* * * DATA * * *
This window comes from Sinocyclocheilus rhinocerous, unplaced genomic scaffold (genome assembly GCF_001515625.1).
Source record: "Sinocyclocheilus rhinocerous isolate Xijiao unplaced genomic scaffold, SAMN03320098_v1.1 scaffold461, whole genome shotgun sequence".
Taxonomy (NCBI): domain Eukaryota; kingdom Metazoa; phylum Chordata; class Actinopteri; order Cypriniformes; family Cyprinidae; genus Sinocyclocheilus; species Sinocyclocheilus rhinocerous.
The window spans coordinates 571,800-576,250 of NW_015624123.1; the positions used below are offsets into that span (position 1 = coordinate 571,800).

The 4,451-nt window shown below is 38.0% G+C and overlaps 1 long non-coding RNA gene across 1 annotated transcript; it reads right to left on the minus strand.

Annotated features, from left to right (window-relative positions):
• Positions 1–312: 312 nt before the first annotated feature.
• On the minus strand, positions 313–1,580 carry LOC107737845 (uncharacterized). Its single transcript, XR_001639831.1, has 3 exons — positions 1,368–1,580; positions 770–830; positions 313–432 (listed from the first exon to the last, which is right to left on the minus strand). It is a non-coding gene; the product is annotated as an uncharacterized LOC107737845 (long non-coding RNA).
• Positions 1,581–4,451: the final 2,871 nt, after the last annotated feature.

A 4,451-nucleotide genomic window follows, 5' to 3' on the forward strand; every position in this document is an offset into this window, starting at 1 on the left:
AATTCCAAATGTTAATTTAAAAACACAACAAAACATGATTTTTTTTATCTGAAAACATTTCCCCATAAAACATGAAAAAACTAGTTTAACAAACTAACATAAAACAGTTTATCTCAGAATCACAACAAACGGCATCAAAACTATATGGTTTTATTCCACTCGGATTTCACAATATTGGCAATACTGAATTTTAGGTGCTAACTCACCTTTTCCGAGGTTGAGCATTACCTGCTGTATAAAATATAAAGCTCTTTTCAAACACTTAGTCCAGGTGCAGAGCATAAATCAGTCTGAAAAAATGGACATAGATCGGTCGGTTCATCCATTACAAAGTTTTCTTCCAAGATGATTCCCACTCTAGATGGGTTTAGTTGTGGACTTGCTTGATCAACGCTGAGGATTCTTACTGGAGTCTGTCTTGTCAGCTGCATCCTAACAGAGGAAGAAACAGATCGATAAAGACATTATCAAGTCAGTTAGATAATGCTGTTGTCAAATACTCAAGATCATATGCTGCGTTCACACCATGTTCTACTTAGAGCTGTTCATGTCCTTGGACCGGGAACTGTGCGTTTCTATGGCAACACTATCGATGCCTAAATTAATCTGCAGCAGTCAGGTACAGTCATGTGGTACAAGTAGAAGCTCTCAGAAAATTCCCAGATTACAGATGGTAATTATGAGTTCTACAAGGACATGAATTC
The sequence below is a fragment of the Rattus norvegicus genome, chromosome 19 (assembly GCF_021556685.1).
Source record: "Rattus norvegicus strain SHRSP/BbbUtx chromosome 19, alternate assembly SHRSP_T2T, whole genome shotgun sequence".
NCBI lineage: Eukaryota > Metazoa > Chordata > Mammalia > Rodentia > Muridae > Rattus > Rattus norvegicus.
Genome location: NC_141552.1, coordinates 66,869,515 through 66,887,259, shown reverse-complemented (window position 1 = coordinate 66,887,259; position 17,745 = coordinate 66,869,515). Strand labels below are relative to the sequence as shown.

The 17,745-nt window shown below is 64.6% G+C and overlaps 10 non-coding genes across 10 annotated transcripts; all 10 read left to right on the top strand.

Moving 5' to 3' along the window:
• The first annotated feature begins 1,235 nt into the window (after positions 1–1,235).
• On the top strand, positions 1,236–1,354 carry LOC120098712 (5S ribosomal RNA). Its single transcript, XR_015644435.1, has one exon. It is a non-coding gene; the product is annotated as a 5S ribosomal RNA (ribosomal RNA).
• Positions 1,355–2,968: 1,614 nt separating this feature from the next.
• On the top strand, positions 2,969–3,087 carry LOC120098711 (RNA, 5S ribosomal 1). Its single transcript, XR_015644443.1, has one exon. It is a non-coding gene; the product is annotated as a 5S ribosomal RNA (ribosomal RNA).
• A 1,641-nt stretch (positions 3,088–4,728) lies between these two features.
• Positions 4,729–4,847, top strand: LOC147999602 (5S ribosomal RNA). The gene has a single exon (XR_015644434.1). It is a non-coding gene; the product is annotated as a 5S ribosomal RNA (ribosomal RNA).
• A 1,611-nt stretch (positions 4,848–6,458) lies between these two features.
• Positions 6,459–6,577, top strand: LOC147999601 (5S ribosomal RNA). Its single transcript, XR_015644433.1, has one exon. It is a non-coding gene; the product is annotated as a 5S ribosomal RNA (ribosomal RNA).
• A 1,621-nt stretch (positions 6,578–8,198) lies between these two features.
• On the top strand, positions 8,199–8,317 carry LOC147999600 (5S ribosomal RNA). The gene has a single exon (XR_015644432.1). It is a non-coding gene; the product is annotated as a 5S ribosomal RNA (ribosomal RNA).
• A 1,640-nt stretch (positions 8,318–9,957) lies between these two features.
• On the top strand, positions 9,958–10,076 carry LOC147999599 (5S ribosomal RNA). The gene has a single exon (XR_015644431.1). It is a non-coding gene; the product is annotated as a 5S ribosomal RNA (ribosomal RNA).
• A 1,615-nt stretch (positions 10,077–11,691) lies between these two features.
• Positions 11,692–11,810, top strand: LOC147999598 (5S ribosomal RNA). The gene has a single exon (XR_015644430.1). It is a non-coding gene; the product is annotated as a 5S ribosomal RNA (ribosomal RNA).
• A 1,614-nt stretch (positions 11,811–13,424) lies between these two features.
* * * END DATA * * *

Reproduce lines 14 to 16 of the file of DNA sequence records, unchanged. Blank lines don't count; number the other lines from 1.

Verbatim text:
NCBI lineage: Eukaryota > Metazoa > Chordata > Mammalia > Rodentia > Muridae > Rattus > Rattus norvegicus.
Genome location: NC_141552.1, coordinates 66,869,515 through 66,887,259, shown reverse-complemented (window position 1 = coordinate 66,887,259; position 17,745 = coordinate 66,869,515). Strand labels below are relative to the sequence as shown.

The 17,745-nt window shown below is 64.6% G+C and overlaps 10 non-coding genes across 10 annotated transcripts; all 10 read left to right on the top strand.